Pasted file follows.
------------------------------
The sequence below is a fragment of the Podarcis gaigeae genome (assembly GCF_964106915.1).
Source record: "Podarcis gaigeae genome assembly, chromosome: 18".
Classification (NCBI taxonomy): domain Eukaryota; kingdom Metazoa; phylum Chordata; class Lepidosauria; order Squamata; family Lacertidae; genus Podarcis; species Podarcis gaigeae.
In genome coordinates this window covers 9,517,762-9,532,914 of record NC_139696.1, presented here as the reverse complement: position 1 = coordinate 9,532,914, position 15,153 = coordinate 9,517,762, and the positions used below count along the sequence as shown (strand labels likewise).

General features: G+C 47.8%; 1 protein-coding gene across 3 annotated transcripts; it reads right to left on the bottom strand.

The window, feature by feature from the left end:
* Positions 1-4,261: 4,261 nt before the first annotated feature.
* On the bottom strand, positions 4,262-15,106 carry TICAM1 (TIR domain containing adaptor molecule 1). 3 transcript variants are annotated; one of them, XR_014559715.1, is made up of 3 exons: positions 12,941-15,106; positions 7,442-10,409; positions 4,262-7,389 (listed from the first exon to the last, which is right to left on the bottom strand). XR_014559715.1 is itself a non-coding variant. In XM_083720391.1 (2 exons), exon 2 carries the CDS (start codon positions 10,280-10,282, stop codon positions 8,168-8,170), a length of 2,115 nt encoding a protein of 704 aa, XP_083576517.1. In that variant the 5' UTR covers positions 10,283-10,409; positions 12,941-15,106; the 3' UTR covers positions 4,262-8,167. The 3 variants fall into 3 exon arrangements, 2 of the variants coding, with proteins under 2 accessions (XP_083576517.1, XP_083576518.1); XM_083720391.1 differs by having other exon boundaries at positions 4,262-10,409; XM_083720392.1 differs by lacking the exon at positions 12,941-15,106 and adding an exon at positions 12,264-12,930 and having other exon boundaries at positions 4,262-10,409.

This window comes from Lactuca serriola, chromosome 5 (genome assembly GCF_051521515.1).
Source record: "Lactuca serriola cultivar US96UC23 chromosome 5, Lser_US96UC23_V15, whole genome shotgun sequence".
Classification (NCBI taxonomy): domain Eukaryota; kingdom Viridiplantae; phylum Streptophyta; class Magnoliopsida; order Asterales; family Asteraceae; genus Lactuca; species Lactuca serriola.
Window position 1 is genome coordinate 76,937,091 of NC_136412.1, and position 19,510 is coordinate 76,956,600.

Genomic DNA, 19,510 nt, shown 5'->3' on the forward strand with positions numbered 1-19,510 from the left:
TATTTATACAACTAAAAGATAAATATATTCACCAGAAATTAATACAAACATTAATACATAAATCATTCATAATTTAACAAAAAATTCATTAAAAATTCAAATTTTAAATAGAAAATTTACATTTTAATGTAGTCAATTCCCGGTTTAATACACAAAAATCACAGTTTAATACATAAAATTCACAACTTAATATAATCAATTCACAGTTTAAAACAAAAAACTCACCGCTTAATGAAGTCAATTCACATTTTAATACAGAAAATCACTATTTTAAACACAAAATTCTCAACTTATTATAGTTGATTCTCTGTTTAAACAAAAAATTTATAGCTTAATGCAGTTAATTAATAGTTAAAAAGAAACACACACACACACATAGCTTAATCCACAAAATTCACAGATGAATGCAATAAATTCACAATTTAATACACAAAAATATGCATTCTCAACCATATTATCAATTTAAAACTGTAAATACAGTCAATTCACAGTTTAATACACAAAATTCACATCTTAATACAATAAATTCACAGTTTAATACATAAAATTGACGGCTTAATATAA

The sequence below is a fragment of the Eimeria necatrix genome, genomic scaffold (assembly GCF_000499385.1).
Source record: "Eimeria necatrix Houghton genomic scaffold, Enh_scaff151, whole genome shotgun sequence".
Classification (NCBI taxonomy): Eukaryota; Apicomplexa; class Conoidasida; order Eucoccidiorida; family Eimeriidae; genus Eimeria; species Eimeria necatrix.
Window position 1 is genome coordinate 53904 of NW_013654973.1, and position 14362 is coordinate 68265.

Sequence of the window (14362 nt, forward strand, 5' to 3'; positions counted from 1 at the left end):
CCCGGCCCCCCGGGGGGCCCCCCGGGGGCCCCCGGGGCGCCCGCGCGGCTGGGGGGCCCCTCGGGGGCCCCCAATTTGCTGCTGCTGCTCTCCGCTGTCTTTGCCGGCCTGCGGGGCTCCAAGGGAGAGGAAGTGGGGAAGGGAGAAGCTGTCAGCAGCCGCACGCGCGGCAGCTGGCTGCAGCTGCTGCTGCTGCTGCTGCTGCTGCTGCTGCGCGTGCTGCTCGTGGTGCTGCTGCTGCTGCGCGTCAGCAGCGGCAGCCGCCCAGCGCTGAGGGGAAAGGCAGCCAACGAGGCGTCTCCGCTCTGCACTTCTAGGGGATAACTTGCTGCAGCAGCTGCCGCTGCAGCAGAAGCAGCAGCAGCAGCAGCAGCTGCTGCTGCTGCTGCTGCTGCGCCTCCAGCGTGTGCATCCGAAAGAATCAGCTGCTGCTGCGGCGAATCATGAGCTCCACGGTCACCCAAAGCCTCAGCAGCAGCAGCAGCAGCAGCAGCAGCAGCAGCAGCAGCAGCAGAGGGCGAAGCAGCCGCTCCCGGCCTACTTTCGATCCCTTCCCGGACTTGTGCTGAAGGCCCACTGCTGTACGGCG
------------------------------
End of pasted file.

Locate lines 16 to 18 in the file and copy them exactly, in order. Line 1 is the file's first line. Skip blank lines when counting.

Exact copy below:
Source record: "Eimeria necatrix Houghton genomic scaffold, Enh_scaff151, whole genome shotgun sequence".
Classification (NCBI taxonomy): Eukaryota; Apicomplexa; class Conoidasida; order Eucoccidiorida; family Eimeriidae; genus Eimeria; species Eimeria necatrix.
Window position 1 is genome coordinate 53904 of NW_013654973.1, and position 14362 is coordinate 68265.